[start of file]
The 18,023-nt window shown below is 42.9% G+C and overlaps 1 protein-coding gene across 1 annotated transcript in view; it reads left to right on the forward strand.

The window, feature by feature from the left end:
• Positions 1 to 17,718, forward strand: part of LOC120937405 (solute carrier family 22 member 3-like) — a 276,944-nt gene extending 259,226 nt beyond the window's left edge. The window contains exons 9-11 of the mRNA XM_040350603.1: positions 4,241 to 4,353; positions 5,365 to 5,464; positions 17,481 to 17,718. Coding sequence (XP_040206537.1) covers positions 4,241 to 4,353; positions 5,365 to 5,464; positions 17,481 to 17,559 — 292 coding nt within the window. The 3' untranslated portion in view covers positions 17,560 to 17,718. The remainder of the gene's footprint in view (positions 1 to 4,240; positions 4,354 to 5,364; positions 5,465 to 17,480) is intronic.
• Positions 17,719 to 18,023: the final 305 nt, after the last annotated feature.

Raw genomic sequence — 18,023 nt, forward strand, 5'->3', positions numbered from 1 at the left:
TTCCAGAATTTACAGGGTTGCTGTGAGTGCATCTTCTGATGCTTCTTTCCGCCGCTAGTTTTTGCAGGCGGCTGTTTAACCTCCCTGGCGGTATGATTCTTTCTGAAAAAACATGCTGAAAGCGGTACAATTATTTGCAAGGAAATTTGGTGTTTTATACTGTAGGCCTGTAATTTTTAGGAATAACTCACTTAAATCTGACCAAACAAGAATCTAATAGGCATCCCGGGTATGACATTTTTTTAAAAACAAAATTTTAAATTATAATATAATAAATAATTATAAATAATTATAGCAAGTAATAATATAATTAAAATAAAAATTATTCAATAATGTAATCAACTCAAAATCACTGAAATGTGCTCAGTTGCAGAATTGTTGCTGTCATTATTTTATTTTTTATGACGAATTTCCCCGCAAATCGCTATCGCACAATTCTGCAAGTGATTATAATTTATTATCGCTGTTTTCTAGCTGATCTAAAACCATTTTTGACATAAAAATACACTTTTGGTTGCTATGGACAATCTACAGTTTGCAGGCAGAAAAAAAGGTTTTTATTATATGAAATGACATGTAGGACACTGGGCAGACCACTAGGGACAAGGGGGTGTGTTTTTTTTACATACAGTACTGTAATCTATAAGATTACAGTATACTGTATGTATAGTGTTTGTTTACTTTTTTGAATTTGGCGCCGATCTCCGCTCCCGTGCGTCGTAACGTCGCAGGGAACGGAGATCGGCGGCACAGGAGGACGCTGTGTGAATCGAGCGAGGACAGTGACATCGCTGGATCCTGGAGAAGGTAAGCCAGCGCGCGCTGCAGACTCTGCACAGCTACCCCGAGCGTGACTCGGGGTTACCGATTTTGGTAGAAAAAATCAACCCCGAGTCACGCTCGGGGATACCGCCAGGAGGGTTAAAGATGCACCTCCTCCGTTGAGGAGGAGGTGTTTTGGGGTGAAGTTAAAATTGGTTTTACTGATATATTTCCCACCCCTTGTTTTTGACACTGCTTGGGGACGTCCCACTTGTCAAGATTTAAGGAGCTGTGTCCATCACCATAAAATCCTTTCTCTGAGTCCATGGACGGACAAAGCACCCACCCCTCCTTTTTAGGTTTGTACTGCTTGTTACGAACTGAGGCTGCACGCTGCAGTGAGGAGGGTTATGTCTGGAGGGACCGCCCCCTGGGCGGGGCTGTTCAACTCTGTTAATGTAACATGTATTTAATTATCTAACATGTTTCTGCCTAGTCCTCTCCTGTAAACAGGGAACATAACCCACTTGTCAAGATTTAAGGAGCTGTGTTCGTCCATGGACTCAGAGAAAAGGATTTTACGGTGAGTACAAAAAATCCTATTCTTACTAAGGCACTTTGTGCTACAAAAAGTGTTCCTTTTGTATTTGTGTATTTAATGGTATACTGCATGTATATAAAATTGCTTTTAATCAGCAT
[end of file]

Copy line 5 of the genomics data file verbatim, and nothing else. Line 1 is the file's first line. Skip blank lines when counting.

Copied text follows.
Raw genomic sequence — 18,023 nt, forward strand, 5'->3', positions numbered from 1 at the left: